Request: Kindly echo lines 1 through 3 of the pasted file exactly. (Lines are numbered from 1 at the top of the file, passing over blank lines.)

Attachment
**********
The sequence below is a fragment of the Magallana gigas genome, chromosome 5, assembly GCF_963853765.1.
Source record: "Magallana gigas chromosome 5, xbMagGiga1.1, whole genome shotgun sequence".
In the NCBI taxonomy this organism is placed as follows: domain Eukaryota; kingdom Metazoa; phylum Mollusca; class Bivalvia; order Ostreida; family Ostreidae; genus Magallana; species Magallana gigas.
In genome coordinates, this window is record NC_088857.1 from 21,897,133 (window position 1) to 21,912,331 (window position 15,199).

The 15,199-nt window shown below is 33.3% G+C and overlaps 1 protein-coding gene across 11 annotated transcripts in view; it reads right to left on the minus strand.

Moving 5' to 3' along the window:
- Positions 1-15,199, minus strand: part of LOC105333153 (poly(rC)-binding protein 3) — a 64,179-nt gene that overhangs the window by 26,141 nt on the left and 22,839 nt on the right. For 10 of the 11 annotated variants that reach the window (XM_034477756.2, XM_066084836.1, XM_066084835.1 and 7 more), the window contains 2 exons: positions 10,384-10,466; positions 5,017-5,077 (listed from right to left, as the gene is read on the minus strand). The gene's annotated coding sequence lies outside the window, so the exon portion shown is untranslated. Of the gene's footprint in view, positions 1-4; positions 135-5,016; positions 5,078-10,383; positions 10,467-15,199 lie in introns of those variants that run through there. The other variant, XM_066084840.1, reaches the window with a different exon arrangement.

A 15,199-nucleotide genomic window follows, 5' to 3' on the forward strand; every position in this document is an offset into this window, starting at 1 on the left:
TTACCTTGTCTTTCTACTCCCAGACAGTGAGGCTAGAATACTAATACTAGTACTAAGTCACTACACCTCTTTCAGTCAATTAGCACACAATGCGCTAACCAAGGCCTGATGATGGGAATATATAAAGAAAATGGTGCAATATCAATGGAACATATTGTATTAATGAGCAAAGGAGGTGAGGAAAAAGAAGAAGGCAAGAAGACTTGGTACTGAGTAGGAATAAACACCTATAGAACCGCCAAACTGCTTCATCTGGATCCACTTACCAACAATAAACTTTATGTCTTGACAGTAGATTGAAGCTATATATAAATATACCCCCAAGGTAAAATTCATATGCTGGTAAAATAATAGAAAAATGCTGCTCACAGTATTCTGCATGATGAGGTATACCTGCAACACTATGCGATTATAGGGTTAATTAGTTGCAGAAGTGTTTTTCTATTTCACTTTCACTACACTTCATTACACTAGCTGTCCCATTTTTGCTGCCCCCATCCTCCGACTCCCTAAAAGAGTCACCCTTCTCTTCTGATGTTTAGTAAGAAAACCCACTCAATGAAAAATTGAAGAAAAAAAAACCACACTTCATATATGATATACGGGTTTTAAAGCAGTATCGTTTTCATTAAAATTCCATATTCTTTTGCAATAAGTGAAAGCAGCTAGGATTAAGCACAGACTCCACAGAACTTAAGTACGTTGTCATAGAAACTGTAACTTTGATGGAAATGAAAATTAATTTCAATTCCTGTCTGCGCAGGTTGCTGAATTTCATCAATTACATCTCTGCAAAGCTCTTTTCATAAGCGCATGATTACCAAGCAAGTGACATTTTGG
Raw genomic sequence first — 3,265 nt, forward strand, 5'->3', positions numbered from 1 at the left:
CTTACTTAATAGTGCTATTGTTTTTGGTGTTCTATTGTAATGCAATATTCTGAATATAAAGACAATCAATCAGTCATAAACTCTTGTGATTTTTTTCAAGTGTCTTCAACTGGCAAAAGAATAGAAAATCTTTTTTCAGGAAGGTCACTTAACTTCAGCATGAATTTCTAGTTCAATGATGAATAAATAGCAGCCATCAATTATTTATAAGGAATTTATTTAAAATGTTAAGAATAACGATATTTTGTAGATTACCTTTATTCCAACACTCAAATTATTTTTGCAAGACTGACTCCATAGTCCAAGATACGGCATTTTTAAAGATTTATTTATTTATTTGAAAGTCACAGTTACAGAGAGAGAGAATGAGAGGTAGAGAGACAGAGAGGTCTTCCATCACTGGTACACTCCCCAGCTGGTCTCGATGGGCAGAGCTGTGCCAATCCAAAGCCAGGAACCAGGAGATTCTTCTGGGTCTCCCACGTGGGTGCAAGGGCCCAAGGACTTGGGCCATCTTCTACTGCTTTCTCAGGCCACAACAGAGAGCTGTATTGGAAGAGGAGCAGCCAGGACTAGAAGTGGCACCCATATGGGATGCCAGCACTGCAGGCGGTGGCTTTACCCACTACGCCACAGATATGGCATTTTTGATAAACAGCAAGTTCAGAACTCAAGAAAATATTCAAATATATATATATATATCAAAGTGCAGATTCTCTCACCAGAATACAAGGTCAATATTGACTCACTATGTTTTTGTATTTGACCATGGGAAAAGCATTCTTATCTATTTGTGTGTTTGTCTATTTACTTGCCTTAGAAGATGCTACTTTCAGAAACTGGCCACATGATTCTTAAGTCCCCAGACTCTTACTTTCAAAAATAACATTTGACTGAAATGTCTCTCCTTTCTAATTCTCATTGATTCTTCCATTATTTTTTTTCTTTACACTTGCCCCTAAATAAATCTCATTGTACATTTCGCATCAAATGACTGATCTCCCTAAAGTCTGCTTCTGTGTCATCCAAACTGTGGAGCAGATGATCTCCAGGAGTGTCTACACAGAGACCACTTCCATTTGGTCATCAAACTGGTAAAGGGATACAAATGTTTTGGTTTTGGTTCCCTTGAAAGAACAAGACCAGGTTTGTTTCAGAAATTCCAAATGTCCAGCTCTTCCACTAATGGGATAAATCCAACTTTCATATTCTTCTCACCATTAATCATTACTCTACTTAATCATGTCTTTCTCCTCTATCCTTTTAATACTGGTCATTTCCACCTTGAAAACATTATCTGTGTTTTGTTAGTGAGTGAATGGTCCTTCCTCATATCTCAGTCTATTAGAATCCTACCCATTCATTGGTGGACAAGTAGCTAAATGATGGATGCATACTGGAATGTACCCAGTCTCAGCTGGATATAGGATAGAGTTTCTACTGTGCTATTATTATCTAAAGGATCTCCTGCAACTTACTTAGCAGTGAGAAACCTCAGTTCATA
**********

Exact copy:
The sequence below is a fragment of the Magallana gigas genome, chromosome 5, assembly GCF_963853765.1.
Source record: "Magallana gigas chromosome 5, xbMagGiga1.1, whole genome shotgun sequence".
In the NCBI taxonomy this organism is placed as follows: domain Eukaryota; kingdom Metazoa; phylum Mollusca; class Bivalvia; order Ostreida; family Ostreidae; genus Magallana; species Magallana gigas.